According to Bloomberg, Highland Capital Management LP plans to close its flagship Highland Crusader Fund and the Highland Credit Strategies Fund after losses on high-yield, high-risk loans, and other types of debt.

"Friends in that community say that by year-end, you'll see the number of firms in the hedge-fund area shrink, I've heard as large as 30 percent," John Mack, Morgan Stanley's chief executive, told CNBC.

Anonymous said...

What will happen to those year end bonus.


Hedge fund pain will only worsen

The golden era of hedge funds is fading fast

Bloomberg reports that the hedge fund industry may slash up to 10,000 jobs soon, on top of the 3,000 to 5,000 jobs that have already been cut. This was hardly expected.

Anonymous said...

Is the root of all evil the Hedge Funds and the Speculators or is it the access to Excess Global Liquidity cause by Yen Carry Trade.

What is the real story here.


What’s Really Wrong With the Price of Oil

George Soros and Michael Masters, a hedge-fund operator, the only thing wrong with the oil market is the market itself.

Speculators, they say, drove the price away from its “fundamental” value; worse, a new breed of institutional investor has been buying oil futures, hoarding the supply.

Masters compares these investors to the Hunt brothers, the Texas billionaires who cornered the silver market in the late ’70s — until silver crashed and the Hunts landed in bankruptcy.

Essentially, he says, the oil price is, or was, seriously “wrong” — a distortion caused by traders that has little to do with the amount of oil being produced and consumed.

According to this view, oil traders are the culprits, as are the futures market and the Commodity Futures Trading Commission, the federal agency that regulates it. (The agency has also begun its own probe of the oil market.)

Masters is not a disinterested party; his hedge fund has bet heavily on companies, like Delta Airlines, that have been punished by soaring oil prices. But his argument struck a populist chord. “Speculators are driving up the price of food and energy for everyone else,” he told me.

Anonymous said...

Is it time to watch the Hedge Funds


Jim Cramer points out that manager Steve Cohen is out of the market and that everyday investors should take notice.

Anonymous said...

If developed countries follow the direction of Germany at the turn of the 19th century and go into Hyper-Inflation then will developing countries follow the direction of America at the turn of the 19th century and go into a Great Depression.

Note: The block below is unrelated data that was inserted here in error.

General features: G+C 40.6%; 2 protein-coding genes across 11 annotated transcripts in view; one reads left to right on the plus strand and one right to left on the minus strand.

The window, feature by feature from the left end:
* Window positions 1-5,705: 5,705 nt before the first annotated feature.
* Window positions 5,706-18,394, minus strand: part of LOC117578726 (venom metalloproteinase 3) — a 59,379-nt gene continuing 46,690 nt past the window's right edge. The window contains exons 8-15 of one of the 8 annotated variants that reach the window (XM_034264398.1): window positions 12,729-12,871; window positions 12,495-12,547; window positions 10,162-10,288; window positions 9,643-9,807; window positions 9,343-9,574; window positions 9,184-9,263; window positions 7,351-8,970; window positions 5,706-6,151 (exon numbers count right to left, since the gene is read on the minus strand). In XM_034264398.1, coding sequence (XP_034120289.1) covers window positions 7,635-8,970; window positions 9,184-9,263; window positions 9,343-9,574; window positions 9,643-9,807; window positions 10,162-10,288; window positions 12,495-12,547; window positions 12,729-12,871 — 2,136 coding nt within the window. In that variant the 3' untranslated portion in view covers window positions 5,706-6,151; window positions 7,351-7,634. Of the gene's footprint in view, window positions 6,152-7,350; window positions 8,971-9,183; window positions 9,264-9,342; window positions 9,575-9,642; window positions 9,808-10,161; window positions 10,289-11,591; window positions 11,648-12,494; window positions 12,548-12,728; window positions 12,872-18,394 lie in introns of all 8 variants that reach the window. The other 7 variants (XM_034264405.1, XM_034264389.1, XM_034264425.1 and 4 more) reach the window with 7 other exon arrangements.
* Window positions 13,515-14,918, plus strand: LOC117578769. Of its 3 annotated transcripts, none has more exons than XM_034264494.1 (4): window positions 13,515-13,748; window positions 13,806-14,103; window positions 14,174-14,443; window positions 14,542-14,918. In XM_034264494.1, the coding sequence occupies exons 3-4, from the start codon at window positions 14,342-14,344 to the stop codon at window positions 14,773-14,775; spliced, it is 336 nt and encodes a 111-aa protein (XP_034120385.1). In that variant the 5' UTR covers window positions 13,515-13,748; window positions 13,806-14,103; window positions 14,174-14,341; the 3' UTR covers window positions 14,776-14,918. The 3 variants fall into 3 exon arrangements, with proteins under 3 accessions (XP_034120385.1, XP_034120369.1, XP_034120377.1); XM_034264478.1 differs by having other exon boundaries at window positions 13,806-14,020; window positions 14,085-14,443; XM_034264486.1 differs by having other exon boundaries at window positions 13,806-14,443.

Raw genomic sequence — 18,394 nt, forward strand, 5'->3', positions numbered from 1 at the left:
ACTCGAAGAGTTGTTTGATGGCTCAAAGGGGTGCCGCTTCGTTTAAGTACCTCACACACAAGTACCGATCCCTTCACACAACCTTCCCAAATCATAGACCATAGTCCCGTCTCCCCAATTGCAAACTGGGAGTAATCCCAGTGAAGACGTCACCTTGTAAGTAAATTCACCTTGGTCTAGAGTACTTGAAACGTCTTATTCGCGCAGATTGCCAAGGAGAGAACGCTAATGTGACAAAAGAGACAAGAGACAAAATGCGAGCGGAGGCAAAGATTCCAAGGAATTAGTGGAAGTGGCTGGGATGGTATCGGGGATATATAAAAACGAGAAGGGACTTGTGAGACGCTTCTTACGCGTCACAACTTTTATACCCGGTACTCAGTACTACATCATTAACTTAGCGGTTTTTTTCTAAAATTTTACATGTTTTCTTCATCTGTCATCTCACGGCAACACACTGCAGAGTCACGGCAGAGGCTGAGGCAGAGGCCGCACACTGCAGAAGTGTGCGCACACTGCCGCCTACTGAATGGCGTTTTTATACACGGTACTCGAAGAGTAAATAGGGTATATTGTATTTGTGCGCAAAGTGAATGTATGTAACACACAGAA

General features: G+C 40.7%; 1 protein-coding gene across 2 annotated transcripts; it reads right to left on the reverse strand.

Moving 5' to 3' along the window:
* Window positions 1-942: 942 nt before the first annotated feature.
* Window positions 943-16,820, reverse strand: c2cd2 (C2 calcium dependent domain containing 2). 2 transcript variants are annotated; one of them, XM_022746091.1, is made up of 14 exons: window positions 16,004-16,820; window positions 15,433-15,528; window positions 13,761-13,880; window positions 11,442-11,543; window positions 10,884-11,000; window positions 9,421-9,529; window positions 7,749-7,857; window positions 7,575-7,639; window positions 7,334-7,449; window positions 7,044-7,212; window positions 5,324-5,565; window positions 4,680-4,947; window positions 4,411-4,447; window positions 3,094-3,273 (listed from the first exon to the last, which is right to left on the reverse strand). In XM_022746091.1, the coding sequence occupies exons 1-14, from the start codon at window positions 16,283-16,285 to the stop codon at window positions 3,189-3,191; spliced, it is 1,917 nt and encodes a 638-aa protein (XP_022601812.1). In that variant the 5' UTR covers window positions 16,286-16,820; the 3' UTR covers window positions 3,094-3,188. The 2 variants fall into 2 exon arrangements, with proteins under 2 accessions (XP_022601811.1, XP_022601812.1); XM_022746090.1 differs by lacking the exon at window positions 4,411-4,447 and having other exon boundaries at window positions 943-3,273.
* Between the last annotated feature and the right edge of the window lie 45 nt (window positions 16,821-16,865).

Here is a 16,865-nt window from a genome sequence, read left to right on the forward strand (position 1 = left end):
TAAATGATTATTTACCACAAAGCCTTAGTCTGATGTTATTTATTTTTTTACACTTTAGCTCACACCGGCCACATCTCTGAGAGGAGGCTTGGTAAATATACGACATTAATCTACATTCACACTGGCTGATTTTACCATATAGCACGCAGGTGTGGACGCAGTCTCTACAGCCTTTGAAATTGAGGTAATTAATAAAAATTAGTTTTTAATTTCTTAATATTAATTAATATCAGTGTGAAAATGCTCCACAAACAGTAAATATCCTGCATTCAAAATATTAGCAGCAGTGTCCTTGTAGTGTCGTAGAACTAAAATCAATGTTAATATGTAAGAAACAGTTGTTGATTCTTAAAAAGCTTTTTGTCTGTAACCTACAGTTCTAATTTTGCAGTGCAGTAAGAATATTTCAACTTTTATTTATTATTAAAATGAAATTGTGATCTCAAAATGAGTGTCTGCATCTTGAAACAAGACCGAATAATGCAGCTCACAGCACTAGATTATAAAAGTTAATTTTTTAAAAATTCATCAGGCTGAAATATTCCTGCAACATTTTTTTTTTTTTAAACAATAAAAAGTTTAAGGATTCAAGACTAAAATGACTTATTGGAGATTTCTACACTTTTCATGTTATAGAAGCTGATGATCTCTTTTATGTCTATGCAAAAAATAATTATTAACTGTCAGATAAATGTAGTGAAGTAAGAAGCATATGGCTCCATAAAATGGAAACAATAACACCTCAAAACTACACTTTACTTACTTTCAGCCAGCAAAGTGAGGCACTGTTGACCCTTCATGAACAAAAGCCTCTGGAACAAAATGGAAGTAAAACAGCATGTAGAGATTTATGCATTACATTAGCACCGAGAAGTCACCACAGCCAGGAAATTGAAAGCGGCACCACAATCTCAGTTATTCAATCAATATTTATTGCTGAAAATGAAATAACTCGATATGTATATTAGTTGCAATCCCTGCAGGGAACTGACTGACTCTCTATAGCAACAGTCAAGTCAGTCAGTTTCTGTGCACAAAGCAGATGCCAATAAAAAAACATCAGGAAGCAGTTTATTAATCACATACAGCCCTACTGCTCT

Who is most likely to under produce and who is most likely to over produce.


Beijing's property boom turns to dust as global slowdown hits China
Beijing's new class of home-owners have been gripped by a sudden slump in property prices in China.

One of the Beijing's best-known estate agents, I Love My Home, is predicting that overall house sales in the city will fall by a third this year.

Denis Ma, the head of research at the international firm, Jones Lang LaSalle, said this was now affecting luxury housing too.

Big developers like Sino-Ocean, an offshoot of an industrial conglomerate, have been forced to advertise "special offers", reducing prices by a third during the recent October holiday week.

In the past, developers would hold on to properties rather than drop prices, confident that easy loans would tide them over.

Some of the effects of China's government-directed credit crunch are nationwide. In one city, Hangzhou, residents who had already bought flats at the full rate attacked the company office when it began offering discounts to new buyers.

Anonymous said...

Is the bailout plan well funded.


Paulson 'on road to kill all banks'

Treasury Secretary Henry Paulson's plan to inject capital into U.S. banks won't provide them with the liquidity they need and most will fail, said Kenichi Ohmae, president of Business Breakthrough Inc.

"Paulson is on the road to kill all these banks." said Ohmae, nicknamed "Mr. Strategy" during his 23 years as a McKinsey & Co. partner. "They're talking about a $25 billion injection in each of the top banks. That won't do the liquidity magic."

Banks need 10 to 20 times of their equity to operate, making the injections "peanuts" compared with the potential bad debts, Ohmae said.

Ohmae called for a $5 trillion "international facility" to be made available to financial institutions. The U.S. should call on overseas governments and their trillions in dollar reserves to help finance this, Ohmae said.

Anonymous said...

Since late 2006 293 major U.S. lending operations have "imploded"


Anonymous said...

What impact will this have on treasury.


Bill Gross's Pimco Total Return Fund, the world's largest bond fund, fell 1.4 percent yesterday, the biggest one-day decline in more than three years, according to data compiled by Bloomberg.

The loss, which compared with the 0.38 percent drop by the benchmark Lehman Brothers Aggregate Bond Index, came as the U.S. government moved to seize American International Group Inc., the largest U.S. insurer.

The fund guaranteed $760 million of AIG debt as of June 30, part of a larger bet by Gross that some beaten-down corporate bonds will recover because they are too important for the government to let fail.

Yesterday's decline was the most since Pimco Total Return's net asset value dropped by 3 percent on Dec. 13, 2004, when investors received short- and long-term capital gains dividends of about 33 cents a share.